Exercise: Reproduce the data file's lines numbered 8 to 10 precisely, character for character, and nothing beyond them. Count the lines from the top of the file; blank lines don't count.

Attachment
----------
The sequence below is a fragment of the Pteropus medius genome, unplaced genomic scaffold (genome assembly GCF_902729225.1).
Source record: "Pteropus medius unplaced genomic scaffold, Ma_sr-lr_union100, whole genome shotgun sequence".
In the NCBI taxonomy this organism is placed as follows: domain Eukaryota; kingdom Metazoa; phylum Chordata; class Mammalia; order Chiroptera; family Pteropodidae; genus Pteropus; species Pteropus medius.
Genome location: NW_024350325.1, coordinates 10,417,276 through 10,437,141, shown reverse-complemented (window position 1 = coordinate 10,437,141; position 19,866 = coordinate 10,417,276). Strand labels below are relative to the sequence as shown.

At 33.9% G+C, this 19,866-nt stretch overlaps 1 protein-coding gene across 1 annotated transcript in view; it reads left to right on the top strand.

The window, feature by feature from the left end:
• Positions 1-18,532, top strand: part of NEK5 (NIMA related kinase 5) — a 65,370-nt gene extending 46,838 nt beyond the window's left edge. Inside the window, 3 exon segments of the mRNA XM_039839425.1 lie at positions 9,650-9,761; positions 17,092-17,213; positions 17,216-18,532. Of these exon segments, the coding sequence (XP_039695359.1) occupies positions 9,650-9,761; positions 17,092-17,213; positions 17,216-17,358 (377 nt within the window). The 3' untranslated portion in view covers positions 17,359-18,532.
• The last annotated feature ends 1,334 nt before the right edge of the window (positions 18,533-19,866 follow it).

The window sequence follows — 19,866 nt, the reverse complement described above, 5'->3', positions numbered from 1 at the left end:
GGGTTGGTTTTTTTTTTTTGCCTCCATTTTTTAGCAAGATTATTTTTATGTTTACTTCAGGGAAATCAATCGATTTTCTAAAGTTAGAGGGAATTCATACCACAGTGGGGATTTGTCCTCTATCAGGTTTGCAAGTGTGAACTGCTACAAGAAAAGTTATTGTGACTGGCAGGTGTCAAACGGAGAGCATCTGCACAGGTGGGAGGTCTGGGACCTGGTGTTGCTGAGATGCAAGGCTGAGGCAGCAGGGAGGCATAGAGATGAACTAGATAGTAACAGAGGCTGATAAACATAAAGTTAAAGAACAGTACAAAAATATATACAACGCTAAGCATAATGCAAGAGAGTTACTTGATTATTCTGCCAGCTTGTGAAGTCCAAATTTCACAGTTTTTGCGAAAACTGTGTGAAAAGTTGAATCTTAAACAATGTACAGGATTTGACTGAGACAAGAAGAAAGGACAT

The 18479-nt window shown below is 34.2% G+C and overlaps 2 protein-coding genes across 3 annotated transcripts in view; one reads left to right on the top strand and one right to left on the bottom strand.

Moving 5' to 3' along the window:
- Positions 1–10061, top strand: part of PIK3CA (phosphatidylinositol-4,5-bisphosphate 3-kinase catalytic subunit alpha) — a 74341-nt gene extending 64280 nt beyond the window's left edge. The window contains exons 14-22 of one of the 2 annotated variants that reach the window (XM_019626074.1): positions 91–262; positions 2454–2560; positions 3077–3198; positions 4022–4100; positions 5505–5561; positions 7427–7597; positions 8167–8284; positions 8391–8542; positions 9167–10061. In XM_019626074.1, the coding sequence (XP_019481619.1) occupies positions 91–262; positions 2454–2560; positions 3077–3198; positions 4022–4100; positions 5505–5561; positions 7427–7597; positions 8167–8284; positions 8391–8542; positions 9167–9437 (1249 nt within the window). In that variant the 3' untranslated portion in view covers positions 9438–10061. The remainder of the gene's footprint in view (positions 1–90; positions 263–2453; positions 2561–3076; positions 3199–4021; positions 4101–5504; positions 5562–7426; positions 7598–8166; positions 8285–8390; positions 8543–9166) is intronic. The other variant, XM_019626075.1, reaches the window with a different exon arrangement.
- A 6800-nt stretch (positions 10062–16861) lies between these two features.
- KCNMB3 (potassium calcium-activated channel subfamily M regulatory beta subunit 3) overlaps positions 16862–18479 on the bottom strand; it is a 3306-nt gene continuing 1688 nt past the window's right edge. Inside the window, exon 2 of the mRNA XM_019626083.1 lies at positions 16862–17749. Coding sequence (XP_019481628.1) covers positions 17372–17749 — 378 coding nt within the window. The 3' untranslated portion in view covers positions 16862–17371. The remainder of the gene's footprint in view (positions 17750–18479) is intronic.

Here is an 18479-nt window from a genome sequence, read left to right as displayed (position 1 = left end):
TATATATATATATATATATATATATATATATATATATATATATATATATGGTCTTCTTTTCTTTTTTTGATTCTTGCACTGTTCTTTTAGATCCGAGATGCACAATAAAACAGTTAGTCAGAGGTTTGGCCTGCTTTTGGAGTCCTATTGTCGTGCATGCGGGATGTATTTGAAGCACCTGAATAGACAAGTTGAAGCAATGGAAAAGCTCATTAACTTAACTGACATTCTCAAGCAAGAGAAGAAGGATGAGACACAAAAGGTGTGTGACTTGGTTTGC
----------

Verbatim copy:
• The last annotated feature ends 1,334 nt before the right edge of the window (positions 18,533-19,866 follow it).

The window sequence follows — 19,866 nt, the reverse complement described above, 5'->3', positions numbered from 1 at the left end:
GGGTTGGTTTTTTTTTTTTGCCTCCATTTTTTAGCAAGATTATTTTTATGTTTACTTCAGGGAAATCAATCGATTTTCTAAAGTTAGAGGGAATTCATACCACAGTGGGGATTTGTCCTCTATCAGGTTTGCAAGTGTGAACTGCTACAAGAAAAGTTATTGTGACTGGCAGGTGTCAAACGGAGAGCATCTGCACAGGTGGGAGGTCTGGGACCTGGTGTTGCTGAGATGCAAGGCTGAGGCAGCAGGGAGGCATAGAGATGAACTAGATAGTAACAGAGGCTGATAAACATAAAGTTAAAGAACAGTACAAAAATATATACAACGCTAAGCATAATGCAAGAGAGTTACTTGATTATTCTGCCAGCTTGTGAAGTCCAAATTTCACAGTTTTTGCGAAAACTGTGTGAAAAGTTGAATCTTAAACAATGTACAGGATTTGACTGAGACAAGAAGAAAGGACAT